Thought Box

Abuli Mamaji is Nikhil Pherwani’s Ahaan

Abuli Mamaji is Nikhil Pherwani’s Ahaan

by Vinta Nanda March 24 2021, 12:00 am Estimated Reading Time: 5 mins, 29 secs

Vinta Nanda writes: For once a film centered on a person differently abled is not about the so-called normally-abled characters being the ones to make life better for him.

Ahaan, the protagonist with Down syndrome, is the catalyst here – the young man deconstructs a problem faced by his neighbor who is struggling with internal challenges that threaten his relationship with his wife.

No really, what’s refreshing here is, that the filmmaker turns the mirror around for society, which is inhabited by normal people, to stare into it and give meaning and relevance to their own lives. The lens, true to itself and in keeping with the warm and sensitive narrative, is that of the protagonist who disregards flaws in others and goes about his life with an innocence that - I felt while I was watching the film - we all need to rediscover within ourselves.

Directed and written by Nikhil Pherwani, the films cast includes Abuli Mamaji as Ahaan and Arif Zakaria, Niharika Singh, Rajit Kapur, Plabita Borthakur, Shilpa Mehta, Kaizad Kotwal, Sonali Sachdev and Haresh Raut.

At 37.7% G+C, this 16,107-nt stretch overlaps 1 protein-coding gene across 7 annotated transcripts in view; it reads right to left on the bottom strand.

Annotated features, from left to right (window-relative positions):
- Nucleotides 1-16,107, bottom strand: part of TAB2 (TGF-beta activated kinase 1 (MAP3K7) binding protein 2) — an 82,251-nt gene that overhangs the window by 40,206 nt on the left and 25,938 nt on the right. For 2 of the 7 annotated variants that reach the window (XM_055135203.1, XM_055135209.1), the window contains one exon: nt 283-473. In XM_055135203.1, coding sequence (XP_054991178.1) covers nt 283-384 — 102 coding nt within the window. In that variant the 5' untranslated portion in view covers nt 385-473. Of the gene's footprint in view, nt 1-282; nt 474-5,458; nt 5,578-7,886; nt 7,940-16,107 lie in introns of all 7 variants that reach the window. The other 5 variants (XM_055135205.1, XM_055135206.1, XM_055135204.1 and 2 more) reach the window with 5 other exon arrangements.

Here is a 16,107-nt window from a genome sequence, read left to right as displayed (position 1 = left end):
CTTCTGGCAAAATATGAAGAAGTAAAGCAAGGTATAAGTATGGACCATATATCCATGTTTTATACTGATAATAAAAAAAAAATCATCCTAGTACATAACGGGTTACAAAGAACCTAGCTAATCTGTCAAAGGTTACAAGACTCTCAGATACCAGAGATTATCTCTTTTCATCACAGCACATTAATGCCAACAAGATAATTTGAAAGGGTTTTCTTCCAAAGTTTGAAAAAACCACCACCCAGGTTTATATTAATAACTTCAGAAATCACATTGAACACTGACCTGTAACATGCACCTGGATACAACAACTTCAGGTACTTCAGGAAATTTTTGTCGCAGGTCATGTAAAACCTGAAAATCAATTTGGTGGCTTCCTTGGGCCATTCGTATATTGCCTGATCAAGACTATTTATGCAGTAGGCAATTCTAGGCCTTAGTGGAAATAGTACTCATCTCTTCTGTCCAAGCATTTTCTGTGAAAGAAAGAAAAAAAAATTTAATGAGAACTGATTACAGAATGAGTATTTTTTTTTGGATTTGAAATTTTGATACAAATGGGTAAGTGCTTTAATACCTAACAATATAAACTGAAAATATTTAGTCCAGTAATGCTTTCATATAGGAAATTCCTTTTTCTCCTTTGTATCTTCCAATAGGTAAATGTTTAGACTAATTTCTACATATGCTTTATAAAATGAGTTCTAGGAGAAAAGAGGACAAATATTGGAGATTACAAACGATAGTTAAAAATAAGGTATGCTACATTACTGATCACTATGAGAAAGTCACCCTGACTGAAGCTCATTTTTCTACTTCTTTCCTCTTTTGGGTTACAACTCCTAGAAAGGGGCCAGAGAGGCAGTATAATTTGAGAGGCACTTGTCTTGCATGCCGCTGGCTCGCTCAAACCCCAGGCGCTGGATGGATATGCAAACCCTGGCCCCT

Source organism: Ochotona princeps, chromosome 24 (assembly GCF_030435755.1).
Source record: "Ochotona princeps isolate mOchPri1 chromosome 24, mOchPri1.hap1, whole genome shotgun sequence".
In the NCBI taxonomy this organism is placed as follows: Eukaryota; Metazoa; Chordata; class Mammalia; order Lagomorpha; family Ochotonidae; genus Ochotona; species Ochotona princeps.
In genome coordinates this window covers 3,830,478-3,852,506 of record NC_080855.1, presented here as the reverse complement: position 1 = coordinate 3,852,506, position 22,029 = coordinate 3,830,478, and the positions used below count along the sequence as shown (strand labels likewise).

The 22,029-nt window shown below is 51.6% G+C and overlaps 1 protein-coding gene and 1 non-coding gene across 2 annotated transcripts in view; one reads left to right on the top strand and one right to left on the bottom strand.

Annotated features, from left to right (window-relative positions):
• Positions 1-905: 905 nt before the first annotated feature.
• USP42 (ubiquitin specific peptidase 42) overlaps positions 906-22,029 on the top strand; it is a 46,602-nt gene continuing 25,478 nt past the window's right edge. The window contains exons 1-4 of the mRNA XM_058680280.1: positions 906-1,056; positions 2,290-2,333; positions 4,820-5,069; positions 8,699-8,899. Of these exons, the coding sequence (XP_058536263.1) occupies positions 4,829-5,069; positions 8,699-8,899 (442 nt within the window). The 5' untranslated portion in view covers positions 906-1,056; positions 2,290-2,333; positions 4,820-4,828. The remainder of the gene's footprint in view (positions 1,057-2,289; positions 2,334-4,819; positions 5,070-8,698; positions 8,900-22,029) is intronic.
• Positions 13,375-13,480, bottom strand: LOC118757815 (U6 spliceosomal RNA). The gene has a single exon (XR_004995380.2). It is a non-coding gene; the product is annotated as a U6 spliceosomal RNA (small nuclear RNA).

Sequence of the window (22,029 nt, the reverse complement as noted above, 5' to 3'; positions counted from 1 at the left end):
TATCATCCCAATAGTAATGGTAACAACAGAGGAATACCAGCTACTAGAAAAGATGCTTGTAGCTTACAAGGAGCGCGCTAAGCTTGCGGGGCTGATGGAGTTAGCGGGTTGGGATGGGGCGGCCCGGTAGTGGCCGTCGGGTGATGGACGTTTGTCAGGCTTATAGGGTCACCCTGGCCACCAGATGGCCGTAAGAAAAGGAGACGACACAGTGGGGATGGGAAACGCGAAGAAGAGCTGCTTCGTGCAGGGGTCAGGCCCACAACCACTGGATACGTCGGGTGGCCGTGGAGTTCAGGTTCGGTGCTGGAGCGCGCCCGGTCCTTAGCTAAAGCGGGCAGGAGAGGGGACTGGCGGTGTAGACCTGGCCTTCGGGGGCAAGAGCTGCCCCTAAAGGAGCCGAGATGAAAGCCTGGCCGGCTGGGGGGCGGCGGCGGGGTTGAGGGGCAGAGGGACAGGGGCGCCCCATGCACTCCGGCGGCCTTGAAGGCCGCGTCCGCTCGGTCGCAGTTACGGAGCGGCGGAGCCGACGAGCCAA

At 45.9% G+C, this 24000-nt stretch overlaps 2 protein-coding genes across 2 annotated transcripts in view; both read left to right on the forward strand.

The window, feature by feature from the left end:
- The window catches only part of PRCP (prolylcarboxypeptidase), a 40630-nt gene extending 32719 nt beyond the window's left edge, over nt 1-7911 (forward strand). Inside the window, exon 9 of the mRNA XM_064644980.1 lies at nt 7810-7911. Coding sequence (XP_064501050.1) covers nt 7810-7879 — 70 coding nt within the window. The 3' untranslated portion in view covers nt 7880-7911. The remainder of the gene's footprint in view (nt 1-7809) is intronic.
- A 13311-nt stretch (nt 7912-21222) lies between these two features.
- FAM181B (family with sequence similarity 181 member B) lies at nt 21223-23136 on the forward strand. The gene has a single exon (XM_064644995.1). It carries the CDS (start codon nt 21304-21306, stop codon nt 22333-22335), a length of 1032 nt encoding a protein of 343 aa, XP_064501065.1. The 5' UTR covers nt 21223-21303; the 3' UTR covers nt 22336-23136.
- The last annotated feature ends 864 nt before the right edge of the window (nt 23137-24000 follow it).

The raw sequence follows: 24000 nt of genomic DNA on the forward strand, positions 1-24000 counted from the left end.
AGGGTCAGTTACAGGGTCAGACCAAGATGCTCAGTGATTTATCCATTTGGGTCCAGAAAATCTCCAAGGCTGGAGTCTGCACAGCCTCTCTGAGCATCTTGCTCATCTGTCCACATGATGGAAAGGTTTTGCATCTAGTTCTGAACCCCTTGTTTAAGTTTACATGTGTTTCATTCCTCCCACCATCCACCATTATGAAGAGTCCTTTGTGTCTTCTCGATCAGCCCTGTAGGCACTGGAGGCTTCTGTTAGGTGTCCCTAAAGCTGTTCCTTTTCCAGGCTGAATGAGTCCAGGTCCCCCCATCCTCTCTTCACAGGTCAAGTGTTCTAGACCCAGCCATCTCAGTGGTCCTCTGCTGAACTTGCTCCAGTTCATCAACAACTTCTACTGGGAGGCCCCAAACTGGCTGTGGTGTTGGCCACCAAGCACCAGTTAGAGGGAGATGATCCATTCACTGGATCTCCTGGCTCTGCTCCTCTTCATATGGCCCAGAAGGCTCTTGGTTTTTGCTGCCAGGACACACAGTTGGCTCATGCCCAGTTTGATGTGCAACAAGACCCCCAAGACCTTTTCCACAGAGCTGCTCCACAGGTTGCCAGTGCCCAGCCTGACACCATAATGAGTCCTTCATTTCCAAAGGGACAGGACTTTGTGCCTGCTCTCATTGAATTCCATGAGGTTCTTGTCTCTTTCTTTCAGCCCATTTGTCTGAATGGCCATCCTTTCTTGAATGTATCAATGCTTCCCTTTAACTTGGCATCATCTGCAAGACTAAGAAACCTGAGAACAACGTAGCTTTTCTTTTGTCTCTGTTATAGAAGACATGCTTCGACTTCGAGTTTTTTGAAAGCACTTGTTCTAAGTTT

Ahaan, a 25-year young man with Down syndrome, is endearing & free spirited. He desires to lead a normal life - one that is financially independent and beyond the shadow of his parents. Ozzy, a self-indulgent person in mid 40’s suffers from OCD. His high-handedness and unwillingness to have a child, estranges him from his wife. 

Ozzy makes attempts to win her back by using Ahaan's help. In the process he develops a bond with him. Ahaan unknowingly brings out a more humane side of Ozzy, thus saving his marriage. And Ozzy then, takes upon him, the challenge to fulfill Ahaan’s dream by opening up a path for him to lead an independent life.

I had a quick chat with the director of this wonderful film the other day. I was fascinated by the approach he has taken and keen to know what brought him to adopt it. His answers to my questions were simple and straightforward – almost as if Ahaans spirit of innocence resided inside him as well. What a lovely conversation it was!

Over to Nikhil Pherwani then:

How did the idea strike you to make Ahaan? And how did you proceed with the project thereafter?

I’ve always observed how differently abled individuals are treated differently, sometimes even less than human. This made me ponder about a few things – What goes on in the life of a young adult with intellectual disability? How do their parents cope with uncertainty about their child’s future? What happens to them once their parents and immediate family members are gone? Are they capable of leading an independent life? Intrigued and bothered by these thoughts, I met people with intellectual disabilities and also their parents to understand their worries. The research helped me understand their world better and I knew without reservation that I must make a film exploring a humane story. We wanted to say a lot but we didn’t want to make the narrative crowded.